While we welcome the decision of the Minister to extend the provisions of the Rent Restrictions Act for a further period of 12 months, we cannot but express our regret that he has been unable to present us with a comprehensive Bill based on the report of the Conroy Commission. This is a matter of very urgent importance, not alone to those people who might be classified as landlords, those people in possession of flats and housing accommodation for letting, but to those people who would be accepted as tenants. The withholding of certain safeguards from these people must be a very serious matter. I should like the Seanad to direct its attention in particular to the importance of the part played in the past by those people whom we might now classify as landlords. They are not landlords in the present meaning of that word. They are people who have acquired property and who are making that property available for the accommodation of our people whether it be a flat or a house. I suggest that failure to provide some safeguards for those people must in general retard the provision of housing facilities. In my opinion, the many Rent Restrictions Acts that we have passed over the years have contributed to a reduction in the facilities that would otherwise be available for those who would like to avail of housing accommodation. That, I think, is putting it very pointedly.
Take the case of a person who invests his money in an industrial undertaking and, on the other hand, the person who is prepared to invest some money in the provision of houses for our people. I think that the State must assure to the latter that he is entitled to get from his investment in the sphere of social activities the same remuneration as he would get if he had invested the money in an industrial undertaking. To my mind the Rent Restrictions Acts since 1914 have retarded or influenced people against investing their money in the provision of houses for our people. On the other hand, we have passed that burden over to the local authorities which, at the moment, are our biggest landlords. I do not think that is a thing we should encourage. I think we should encourage the building of houses by private enterprise. People who are prepared to invest their money in that way should be assured of the same remuneration as if, instead, their investments had been in an industrial undertaking.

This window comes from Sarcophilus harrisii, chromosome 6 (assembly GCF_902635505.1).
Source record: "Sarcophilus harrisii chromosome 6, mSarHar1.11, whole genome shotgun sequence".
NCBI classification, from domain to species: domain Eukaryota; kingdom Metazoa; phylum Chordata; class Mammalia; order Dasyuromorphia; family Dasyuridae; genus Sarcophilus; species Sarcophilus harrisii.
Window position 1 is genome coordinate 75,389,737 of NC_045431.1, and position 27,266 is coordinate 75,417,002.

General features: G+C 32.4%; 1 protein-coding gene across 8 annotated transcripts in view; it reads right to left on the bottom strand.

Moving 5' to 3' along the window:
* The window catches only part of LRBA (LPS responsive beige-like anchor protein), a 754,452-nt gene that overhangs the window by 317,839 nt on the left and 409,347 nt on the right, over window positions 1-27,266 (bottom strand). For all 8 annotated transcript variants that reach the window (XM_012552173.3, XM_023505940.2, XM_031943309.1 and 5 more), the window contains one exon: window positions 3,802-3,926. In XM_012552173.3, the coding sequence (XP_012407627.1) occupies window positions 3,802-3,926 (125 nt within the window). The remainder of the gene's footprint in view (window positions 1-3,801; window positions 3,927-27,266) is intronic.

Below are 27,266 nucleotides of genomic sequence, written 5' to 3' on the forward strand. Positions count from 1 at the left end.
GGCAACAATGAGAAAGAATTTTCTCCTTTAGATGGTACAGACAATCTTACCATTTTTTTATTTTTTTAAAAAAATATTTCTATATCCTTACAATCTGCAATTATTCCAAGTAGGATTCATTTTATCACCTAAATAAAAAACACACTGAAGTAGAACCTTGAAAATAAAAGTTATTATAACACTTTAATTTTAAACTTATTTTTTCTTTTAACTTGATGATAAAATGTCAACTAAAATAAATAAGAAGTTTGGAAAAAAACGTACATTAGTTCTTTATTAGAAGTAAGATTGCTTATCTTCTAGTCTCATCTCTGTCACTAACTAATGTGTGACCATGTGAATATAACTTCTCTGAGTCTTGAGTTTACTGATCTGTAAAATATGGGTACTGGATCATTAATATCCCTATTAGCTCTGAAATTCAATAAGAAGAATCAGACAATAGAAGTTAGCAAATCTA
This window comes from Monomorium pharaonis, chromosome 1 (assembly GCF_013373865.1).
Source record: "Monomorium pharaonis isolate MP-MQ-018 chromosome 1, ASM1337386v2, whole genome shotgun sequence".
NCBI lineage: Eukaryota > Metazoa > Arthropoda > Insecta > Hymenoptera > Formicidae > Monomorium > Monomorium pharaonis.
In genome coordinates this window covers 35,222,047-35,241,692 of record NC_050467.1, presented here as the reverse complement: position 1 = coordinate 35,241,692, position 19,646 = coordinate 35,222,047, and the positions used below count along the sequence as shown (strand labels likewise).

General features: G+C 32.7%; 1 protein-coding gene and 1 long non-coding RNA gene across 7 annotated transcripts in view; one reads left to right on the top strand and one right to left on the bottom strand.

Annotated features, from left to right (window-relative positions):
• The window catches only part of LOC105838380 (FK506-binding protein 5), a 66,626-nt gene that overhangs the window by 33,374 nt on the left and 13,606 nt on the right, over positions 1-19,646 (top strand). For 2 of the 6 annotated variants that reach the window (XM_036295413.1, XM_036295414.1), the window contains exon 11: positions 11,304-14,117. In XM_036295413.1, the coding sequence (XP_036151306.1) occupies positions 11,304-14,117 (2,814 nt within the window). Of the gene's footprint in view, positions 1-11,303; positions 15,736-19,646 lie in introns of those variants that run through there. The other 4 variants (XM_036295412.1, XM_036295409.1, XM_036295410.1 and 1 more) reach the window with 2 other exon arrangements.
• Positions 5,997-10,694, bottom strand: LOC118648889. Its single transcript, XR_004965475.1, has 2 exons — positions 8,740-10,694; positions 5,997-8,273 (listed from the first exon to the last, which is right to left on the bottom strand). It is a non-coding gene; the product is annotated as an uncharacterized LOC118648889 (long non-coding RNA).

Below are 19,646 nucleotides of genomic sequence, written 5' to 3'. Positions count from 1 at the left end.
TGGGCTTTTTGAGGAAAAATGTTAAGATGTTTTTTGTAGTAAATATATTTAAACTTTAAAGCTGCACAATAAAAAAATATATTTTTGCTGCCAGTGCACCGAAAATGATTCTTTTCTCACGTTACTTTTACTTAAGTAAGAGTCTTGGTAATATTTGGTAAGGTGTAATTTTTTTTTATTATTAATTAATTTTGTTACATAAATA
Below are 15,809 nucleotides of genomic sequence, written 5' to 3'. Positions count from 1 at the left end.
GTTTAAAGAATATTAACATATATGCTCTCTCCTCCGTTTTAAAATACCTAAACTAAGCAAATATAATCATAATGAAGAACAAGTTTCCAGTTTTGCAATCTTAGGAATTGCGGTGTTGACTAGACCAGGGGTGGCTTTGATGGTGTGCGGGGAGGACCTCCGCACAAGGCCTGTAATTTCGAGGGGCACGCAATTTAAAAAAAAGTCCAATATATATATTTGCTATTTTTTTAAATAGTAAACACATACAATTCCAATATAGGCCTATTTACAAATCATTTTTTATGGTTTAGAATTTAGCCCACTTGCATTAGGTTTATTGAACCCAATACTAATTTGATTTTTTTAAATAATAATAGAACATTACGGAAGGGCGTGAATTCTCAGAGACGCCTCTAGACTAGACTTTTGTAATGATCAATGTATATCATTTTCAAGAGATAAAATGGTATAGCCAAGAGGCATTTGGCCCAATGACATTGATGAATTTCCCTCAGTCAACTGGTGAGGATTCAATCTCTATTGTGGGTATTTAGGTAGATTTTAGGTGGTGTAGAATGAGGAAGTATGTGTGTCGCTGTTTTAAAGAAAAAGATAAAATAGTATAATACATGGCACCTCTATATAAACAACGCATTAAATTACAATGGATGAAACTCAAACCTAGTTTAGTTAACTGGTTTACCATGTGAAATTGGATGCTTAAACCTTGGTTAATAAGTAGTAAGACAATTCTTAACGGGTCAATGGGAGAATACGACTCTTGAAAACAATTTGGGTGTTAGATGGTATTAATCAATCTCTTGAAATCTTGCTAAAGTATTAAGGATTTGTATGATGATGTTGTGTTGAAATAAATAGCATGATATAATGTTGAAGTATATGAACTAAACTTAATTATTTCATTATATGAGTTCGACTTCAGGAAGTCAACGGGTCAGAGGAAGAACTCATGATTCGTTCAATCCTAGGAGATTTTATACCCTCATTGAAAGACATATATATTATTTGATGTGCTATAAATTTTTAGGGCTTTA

The Minister may not agree with my outlook on that. He stated here to-day, and earlier in the Dáil, that this was a temporary measure. He has asked for the indulgence of both Houses so that he may be in a position to introduce a comprehensive measure within 12 months. The Conroy Report has been before the Government for quite a number of months. In view of the representations which were put before the committee presided over by Judge Conroy, I think it is only reasonable that we have an assurance from the Minister that within 12 months he will be in a position to put before us a comprehensive Bill. While we ask for that assurance, we are prepared to give the Minister the Bill that he has introduced this evening.
I suggest to the Minister that his comprehensive Bill must have regard to the responsibilities of those people who are prepared to provide housing facilities for our people as well as the capabilities of the people themselves to meet the obligations which they will thereafter be under. If the Minister, or the Government, is not prepared to do that, there is only one alternative, an alternative which has been exercised to a very great degree, in the past, namely, that there are very few private individuals who to-day, are prepared to undertake the building of houses for letting purposes.